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Chain O’ Lakes Kennel Club hosts 29th annual winter show

Maureen McCreery St. Louis polishes toe nails her whippet named Bob ChaO’ Lakes Kennel Club dog show last weekend Lake

Maureen McCreery of St. Louis polishes the toe nails of her whippet named Bob at the Chain O’ Lakes Kennel Club dog show last weekend at the Lake County Fairgrounds in Grayslake. | CHRIS CASHMAN/FOR SUN-TIMES MEDIA

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Chain O’ Lakes Kennel Club

The Chain O’ Lakes Kennel Club hosts two all-breed shows every January at the Lake County Fairgrounds in Grayslake. The club welcomes new members who are interested in American Kennel Club dog events. For more information, visit www.colkc.com.

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Updated: March 28, 2014 3:29AM



The dog days of winter descended on the Lake County Fairgrounds last weekend.

“This is what we do for fun,” said Ken Murray, president of the Chain O’ Lakes Kennel Club, which hosted its 29th annual winter dog show Friday and Sunday. Sandwiched in between was the Park Shore Kennel Club Dog Show on Saturday.

More than 1,000 dogs were shown each day.

Dog shows are “one big elimination contest,” said Murray, who owns Dominoe Pet Resort in Island Lake. “We have 120 breeds here and seven groups of dogs. There will be seven finalists for best-of-show each day.”

Until a few years ago, Murray made a living showing dogs. “I was a professional dog handler,” Murray said. “I’ve been showing dogs since I was 12 years old. This is what we used to do for a living, our whole lives — show dogs.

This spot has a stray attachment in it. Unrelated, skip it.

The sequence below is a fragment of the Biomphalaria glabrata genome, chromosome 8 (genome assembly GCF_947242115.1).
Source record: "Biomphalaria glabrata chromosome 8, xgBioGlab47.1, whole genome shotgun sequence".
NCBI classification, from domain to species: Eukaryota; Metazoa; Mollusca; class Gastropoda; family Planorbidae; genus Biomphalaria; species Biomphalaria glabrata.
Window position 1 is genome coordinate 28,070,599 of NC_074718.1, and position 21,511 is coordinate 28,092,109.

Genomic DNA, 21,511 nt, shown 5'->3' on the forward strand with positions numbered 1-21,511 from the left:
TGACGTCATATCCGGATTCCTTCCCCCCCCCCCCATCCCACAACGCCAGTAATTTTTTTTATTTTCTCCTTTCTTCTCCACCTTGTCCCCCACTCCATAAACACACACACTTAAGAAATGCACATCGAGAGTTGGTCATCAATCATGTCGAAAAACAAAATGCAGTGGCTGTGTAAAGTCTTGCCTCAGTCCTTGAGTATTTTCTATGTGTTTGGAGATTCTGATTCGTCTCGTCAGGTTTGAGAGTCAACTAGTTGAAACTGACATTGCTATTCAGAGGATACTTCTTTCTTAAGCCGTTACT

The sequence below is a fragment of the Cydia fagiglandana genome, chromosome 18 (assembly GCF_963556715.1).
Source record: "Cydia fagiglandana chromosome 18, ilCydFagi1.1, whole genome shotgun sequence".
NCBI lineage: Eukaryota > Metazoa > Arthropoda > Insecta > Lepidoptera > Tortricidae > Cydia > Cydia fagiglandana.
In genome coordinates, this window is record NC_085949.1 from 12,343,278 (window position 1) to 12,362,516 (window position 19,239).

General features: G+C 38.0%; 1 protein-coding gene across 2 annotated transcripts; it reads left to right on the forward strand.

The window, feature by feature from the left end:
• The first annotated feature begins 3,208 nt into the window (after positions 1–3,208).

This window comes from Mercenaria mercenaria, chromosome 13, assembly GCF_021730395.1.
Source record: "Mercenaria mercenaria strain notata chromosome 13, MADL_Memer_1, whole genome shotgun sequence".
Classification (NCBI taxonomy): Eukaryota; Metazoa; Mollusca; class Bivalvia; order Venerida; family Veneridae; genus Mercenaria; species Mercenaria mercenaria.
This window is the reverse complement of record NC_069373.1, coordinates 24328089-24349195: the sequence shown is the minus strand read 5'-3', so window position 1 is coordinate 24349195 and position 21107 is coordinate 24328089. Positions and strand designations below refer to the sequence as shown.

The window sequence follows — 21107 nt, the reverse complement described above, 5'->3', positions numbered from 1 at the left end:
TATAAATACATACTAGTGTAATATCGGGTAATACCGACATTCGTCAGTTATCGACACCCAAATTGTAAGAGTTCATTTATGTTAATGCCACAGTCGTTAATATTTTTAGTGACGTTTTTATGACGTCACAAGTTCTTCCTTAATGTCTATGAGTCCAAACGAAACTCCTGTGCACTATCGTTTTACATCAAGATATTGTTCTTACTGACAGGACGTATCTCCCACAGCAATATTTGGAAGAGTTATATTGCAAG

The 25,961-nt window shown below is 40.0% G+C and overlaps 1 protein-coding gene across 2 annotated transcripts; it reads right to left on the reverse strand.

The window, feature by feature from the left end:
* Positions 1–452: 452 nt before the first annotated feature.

Murray did his share of judging over the weekend, including best of show on Friday. He has been a judge and dog handler at the Westminster Dog Show at Madison Square Garden in New York. His wife, Virginia, will be a judge at Westminster in February.

He said good judges attracted a large amount of entries to last weekend’s shows in Grayslake.

“I’m really proud of this judging panel that we’ve got, because they are some of the best judges in the country. That’s what makes it a successful show, that’s why we have so many big-winning dogs from all over the country — and even British Columbia, Canada — that came here,” Murray said.

“The biggest secret to a successful dog show is to hire judges that are judging dogs, not people.”

He said there’s a camaraderie among dog-show people. “A lot of the people that go to the shows every week, they all get to be friends.”

But Murray admitted dog shows aren’t for everyone. “If you’re not really into it, watching a dog show is kind of like watching paint dry.”

Kris and Al Breyer of Wauconda were showing their 13-month-old Basenji named Cairo at the Grayslake show.

Cairo received a blue ribbon for best in breed, not just because he was the only one in his class.

“They don’t have to give a first place. They cannot pin him if he doesn’t meet the standard,” Kris Breyer said.

“He’s our fourth Basenji,” she said. “Cairo was supposed to be a pet, but when he was evaluated, the breeder said, ‘Good news, bad news — he’s a show dog.’”

Cairo has won a few ribbons in his short career. But seeing him compete in shows still takes some getting used to.

“He really looks fit,” said Al Breyer as he watched Cairo in the show ring. “I see him every day. I don’t see him under these circumstances. I just see him running around the house.”



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